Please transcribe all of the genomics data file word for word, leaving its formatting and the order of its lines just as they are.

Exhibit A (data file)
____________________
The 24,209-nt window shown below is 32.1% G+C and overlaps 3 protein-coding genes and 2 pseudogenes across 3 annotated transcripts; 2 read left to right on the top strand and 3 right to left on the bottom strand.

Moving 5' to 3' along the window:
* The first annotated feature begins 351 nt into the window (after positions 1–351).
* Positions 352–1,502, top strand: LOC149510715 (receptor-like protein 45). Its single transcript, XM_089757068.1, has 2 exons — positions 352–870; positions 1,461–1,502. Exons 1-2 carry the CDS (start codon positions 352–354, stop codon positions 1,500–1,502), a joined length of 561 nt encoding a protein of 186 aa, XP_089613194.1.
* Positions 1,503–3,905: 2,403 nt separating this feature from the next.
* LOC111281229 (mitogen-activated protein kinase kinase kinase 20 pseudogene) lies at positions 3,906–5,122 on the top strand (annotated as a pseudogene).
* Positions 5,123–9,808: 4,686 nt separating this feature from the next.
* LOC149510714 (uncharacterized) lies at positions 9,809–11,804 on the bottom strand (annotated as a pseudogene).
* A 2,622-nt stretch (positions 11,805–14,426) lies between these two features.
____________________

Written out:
The 24,209-nt window shown below is 32.1% G+C and overlaps 3 protein-coding genes and 2 pseudogenes across 3 annotated transcripts; 2 read left to right on the top strand and 3 right to left on the bottom strand.

Moving 5' to 3' along the window:
* The first annotated feature begins 351 nt into the window (after positions 1–351).
* Positions 352–1,502, top strand: LOC149510715 (receptor-like protein 45). Its single transcript, XM_089757068.1, has 2 exons — positions 352–870; positions 1,461–1,502. Exons 1-2 carry the CDS (start codon positions 352–354, stop codon positions 1,500–1,502), a joined length of 561 nt encoding a protein of 186 aa, XP_089613194.1.
* Positions 1,503–3,905: 2,403 nt separating this feature from the next.
* LOC111281229 (mitogen-activated protein kinase kinase kinase 20 pseudogene) lies at positions 3,906–5,122 on the top strand (annotated as a pseudogene).
* Positions 5,123–9,808: 4,686 nt separating this feature from the next.
* LOC149510714 (uncharacterized) lies at positions 9,809–11,804 on the bottom strand (annotated as a pseudogene).
* A 2,622-nt stretch (positions 11,805–14,426) lies between these two features.